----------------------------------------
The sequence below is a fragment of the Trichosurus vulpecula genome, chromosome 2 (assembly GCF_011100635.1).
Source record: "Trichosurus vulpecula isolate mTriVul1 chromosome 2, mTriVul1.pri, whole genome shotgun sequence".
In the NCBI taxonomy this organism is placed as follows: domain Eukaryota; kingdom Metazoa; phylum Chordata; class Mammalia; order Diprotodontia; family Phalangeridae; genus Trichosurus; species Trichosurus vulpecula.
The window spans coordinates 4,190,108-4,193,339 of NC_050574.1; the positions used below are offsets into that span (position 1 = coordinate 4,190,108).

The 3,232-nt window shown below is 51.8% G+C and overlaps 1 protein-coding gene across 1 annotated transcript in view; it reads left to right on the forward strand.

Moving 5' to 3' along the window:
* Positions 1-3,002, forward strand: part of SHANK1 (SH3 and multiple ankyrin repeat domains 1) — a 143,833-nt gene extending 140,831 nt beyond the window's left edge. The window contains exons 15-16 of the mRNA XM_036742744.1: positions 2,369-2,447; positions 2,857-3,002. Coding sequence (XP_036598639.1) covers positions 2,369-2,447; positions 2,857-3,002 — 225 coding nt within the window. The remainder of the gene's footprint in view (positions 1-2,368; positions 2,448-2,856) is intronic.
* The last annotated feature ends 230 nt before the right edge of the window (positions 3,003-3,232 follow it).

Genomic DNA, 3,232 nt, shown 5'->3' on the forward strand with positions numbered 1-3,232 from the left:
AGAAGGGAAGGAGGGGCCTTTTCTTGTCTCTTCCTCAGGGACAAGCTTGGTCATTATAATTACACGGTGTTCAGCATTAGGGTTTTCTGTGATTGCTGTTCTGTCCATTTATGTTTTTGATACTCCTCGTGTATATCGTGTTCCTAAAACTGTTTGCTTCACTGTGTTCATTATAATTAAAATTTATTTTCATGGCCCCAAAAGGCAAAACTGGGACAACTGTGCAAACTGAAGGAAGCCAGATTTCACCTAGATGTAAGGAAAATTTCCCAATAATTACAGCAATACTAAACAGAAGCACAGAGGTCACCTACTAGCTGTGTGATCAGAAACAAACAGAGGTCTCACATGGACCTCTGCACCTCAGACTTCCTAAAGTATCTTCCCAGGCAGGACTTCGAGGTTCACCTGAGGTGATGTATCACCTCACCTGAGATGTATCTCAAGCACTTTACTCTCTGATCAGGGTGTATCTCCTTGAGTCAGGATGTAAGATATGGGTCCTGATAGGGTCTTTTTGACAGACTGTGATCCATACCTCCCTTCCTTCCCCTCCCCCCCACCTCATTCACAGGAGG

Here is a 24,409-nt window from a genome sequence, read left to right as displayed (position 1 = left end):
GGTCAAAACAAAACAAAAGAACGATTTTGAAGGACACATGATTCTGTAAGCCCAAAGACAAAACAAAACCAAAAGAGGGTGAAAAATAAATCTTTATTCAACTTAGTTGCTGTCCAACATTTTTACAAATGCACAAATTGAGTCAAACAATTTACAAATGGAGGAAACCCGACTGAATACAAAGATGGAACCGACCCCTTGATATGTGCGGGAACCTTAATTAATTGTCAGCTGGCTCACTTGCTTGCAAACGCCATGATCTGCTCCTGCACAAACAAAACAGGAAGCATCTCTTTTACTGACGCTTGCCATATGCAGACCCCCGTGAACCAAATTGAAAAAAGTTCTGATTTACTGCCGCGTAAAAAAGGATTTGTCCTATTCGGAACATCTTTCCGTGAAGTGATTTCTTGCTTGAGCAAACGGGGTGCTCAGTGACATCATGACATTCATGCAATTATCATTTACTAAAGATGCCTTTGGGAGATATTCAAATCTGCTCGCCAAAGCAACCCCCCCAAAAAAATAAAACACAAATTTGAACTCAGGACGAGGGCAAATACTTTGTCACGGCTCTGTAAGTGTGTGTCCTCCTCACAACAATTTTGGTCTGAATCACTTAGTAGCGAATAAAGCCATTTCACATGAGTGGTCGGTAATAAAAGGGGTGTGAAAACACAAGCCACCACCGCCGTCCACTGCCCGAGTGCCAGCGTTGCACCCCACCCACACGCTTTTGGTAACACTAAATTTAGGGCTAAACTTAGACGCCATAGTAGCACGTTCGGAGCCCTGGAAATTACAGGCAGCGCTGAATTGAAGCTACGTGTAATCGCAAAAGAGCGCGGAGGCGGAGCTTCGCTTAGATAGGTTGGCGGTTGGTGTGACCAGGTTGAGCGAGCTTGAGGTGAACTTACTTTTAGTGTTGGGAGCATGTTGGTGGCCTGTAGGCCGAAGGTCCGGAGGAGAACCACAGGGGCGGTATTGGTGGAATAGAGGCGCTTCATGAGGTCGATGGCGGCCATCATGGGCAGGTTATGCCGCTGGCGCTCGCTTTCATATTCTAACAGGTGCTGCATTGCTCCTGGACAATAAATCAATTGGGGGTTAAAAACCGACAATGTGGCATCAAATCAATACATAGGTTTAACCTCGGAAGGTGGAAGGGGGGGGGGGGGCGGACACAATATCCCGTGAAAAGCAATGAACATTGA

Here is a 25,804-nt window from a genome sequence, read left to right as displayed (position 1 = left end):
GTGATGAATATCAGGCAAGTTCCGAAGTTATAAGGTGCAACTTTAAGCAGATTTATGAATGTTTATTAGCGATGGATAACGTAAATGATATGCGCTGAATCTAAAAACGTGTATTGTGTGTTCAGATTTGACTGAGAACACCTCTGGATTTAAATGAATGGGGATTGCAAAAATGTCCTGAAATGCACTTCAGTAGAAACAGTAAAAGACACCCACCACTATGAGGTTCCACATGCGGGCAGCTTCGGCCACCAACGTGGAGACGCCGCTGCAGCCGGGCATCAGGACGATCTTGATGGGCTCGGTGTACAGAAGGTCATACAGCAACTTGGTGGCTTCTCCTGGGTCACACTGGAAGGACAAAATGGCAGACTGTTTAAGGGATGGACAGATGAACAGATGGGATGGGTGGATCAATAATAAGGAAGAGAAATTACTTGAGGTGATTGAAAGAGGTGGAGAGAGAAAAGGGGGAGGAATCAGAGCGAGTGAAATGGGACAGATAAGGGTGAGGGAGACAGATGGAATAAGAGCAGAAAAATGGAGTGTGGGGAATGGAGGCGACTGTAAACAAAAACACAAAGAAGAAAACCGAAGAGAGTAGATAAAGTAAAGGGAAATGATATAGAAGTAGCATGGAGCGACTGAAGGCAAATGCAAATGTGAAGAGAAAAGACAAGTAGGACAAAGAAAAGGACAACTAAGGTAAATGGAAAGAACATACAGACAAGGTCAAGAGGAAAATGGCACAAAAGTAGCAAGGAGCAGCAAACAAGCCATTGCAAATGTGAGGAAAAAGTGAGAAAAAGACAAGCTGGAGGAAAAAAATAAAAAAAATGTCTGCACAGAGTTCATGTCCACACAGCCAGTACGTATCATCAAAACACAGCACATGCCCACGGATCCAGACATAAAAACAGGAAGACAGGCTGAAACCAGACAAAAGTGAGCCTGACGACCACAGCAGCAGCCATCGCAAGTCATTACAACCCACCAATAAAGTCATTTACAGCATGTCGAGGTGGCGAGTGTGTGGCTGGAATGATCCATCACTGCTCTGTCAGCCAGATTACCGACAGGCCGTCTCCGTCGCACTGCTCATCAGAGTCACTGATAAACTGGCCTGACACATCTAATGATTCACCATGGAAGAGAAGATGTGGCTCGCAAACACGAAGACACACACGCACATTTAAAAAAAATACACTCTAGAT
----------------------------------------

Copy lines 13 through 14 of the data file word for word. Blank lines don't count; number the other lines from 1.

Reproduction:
Here is a 25,804-nt window from a genome sequence, read left to right as displayed (position 1 = left end):
GTGATGAATATCAGGCAAGTTCCGAAGTTATAAGGTGCAACTTTAAGCAGATTTATGAATGTTTATTAGCGATGGATAACGTAAATGATATGCGCTGAATCTAAAAACGTGTATTGTGTGTTCAGATTTGACTGAGAACACCTCTGGATTTAAATGAATGGGGATTGCAAAAATGTCCTGAAATGCACTTCAGTAGAAACAGTAAAAGACACCCACCACTATGAGGTTCCACATGCGGGCAGCTTCGGCCACCAACGTGGAGACGCCGCTGCAGCCGGGCATCAGGACGATCTTGATGGGCTCGGTGTACAGAAGGTCATACAGCAACTTGGTGGCTTCTCCTGGGTCACACTGGAAGGACAAAATGGCAGACTGTTTAAGGGATGGACAGATGAACAGATGGGATGGGTGGATCAATAATAAGGAAGAGAAATTACTTGAGGTGATTGAAAGAGGTGGAGAGAGAAAAGGGGGAGGAATCAGAGCGAGTGAAATGGGACAGATAAGGGTGAGGGAGACAGATGGAATAAGAGCAGAAAAATGGAGTGTGGGGAATGGAGGCGACTGTAAACAAAAACACAAAGAAGAAAACCGAAGAGAGTAGATAAAGTAAAGGGAAATGATATAGAAGTAGCATGGAGCGACTGAAGGCAAATGCAAATGTGAAGAGAAAAGACAAGTAGGACAAAGAAAAGGACAACTAAGGTAAATGGAAAGAACATACAGACAAGGTCAAGAGGAAAATGGCACAAAAGTAGCAAGGAGCAGCAAACAAGCCATTGCAAATGTGAGGAAAAAGTGAGAAAAAGACAAGCTGGAGGAAAAAAATAAAAAAAATGTCTGCACAGAGTTCATGTCCACACAGCCAGTACGTATCATCAAAACACAGCACATGCCCACGGATCCAGACATAAAAACAGGAAGACAGGCTGAAACCAGACAAAAGTGAGCCTGACGACCACAGCAGCAGCCATCGCAAGTCATTACAACCCACCAATAAAGTCATTTACAGCATGTCGAGGTGGCGAGTGTGTGGCTGGAATGATCCATCACTGCTCTGTCAGCCAGATTACCGACAGGCCGTCTCCGTCGCACTGCTCATCAGAGTCACTGATAAACTGGCCTGACACATCTAATGATTCACCATGGAAGAGAAGATGTGGCTCGCAAACACGAAGACACACACGCACATTTAAAAAAAATACACTCTAGAT